May is a big month for migratory birds in the Northland

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World Migratory Bird Day is coming up on Saturday. And it’s good timing, since May and June are peak months for migrating birds in the Northland.

Steve Kolbe, avian ecologist with UMD’s NRRI, met us at Hawk Ridge on Thursday.

“The majority of birds, especially waterfowl, and almost all songbirds, migrate almost exclusively at night. Really during spring and fall migration, it doesn’t matter whether it’s daytime, nighttime, there are likely some birds or very many birds in some cases overhead. You know, 24 hours a day, which is pretty amazing,” he said.

Wednesday night was good weather for migration, so based on radar, there were millions of birds in the air.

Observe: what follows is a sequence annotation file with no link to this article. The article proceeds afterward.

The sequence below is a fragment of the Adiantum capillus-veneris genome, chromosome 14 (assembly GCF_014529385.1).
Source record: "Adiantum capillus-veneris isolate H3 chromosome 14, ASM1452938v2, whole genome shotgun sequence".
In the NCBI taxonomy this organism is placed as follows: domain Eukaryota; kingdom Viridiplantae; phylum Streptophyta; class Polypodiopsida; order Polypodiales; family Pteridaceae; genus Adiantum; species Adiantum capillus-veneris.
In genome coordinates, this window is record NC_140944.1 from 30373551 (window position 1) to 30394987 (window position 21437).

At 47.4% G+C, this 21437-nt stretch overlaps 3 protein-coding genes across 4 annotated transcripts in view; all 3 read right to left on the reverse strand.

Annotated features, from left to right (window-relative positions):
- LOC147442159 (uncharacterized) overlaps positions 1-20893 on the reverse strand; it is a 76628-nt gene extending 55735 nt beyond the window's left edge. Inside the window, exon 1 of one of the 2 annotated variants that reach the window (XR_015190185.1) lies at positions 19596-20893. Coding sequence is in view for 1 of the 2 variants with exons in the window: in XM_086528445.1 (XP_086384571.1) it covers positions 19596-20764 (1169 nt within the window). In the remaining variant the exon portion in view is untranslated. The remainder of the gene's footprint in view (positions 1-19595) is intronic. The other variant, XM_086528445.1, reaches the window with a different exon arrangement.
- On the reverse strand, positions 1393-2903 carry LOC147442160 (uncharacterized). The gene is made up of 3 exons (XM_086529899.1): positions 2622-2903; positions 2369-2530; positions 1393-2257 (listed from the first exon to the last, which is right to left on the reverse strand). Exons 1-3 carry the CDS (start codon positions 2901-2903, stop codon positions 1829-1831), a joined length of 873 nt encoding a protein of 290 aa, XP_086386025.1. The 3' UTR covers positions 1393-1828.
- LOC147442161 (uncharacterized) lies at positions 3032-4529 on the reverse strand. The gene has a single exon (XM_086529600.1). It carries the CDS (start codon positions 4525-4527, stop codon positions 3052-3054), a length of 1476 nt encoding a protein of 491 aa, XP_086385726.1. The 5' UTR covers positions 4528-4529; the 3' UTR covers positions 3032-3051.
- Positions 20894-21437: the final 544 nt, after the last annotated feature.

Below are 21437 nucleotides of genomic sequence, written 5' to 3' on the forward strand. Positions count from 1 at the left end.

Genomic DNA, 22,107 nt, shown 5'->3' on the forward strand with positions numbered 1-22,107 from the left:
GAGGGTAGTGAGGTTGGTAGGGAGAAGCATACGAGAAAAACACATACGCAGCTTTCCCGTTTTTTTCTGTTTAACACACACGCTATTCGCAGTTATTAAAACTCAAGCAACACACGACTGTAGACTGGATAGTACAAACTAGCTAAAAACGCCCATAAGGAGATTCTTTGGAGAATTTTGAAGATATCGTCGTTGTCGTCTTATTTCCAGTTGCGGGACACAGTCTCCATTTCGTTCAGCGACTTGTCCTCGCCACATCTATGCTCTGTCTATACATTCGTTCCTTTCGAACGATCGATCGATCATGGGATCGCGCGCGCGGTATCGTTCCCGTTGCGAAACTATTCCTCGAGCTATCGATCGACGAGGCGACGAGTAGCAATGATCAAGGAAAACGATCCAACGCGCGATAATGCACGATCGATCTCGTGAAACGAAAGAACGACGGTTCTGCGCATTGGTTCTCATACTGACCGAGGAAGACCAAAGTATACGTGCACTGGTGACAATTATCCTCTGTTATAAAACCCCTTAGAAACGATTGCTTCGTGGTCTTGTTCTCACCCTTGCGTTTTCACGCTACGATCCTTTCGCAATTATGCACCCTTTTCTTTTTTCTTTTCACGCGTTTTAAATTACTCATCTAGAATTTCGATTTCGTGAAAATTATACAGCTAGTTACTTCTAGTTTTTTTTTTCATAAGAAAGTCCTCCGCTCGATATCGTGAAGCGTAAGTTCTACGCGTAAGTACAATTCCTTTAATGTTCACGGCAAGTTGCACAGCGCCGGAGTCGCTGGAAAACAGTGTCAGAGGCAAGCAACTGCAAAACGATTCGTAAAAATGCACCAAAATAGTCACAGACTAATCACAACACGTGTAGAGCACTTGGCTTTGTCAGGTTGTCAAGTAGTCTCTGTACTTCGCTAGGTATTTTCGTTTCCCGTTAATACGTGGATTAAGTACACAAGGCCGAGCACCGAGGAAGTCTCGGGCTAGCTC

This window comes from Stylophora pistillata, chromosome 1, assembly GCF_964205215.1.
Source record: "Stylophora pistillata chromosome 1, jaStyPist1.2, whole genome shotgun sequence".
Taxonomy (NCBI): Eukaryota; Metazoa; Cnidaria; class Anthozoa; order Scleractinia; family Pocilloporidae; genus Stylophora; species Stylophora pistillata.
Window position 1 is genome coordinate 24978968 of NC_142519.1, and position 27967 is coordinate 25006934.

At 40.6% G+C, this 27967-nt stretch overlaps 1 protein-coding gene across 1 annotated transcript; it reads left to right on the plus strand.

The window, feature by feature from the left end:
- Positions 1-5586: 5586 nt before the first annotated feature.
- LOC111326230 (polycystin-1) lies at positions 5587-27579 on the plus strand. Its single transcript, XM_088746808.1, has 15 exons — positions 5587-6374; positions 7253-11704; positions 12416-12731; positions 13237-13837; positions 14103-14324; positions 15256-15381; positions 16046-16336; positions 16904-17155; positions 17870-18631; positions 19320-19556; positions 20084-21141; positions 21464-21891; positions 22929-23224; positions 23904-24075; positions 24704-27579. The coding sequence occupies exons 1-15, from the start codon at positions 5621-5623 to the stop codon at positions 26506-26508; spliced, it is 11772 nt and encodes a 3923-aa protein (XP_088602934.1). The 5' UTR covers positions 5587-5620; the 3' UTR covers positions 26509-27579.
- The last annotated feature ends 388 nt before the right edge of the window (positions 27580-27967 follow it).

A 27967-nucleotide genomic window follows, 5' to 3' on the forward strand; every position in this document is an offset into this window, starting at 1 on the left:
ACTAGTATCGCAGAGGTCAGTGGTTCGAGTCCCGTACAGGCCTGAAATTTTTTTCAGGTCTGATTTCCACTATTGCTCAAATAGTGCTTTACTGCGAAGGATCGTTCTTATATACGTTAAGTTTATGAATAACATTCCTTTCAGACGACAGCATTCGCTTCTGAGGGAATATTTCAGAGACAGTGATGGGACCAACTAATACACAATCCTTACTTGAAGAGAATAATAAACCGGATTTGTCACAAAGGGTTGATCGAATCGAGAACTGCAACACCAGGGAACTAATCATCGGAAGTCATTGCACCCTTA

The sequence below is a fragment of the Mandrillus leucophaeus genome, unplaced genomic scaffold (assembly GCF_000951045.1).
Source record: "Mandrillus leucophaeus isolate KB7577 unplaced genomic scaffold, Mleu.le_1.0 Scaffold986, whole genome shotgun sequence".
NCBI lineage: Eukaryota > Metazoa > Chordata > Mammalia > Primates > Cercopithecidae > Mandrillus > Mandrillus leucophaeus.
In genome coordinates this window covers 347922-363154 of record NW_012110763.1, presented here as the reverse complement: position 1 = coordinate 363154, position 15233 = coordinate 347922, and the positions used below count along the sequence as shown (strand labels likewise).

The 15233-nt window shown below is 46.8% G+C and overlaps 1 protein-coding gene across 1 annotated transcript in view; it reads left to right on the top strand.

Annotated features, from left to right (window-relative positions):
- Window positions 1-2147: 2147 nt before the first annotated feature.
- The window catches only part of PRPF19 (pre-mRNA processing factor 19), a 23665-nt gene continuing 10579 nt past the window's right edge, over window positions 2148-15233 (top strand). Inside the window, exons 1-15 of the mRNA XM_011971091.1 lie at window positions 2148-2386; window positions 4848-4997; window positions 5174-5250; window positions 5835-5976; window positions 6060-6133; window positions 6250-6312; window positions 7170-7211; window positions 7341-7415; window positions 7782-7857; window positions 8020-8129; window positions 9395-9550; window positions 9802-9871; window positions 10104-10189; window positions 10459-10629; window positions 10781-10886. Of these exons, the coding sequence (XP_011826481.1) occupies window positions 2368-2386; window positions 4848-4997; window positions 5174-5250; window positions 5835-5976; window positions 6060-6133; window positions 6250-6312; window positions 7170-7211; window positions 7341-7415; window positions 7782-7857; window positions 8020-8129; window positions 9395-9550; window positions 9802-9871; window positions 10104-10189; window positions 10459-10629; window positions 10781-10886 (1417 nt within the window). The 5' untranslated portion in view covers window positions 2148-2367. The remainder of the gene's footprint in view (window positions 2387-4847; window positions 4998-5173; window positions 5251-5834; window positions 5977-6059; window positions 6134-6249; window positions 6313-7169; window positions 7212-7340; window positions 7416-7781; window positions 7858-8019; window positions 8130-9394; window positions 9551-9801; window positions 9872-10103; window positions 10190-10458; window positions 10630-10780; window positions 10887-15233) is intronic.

“There are certain days when the weather is perfect for migration. So in the spring it’s, you know, it’s the days that we like too. It’s the warm conditions, nice blue skies or at night, calm winds, that sort of stuff. And so we did have a few days like that sort of in the middle of April that were really great and a lot of birds took advantage of that and came up here,” he said.

Then we had the snow and ice storm, and birds actually went back south for awhile, according to Kolbe.

The research they do at NRRI includes migration studies. Kolbe told us generally birds are amazing indicators of what’s happening in the environment. “Bird migration connects us to this hemisphere in a way that very little else does.”

Kolbe added that along with Hawk Ridge, Park Point and Wisconsin Point can be good places to see birds.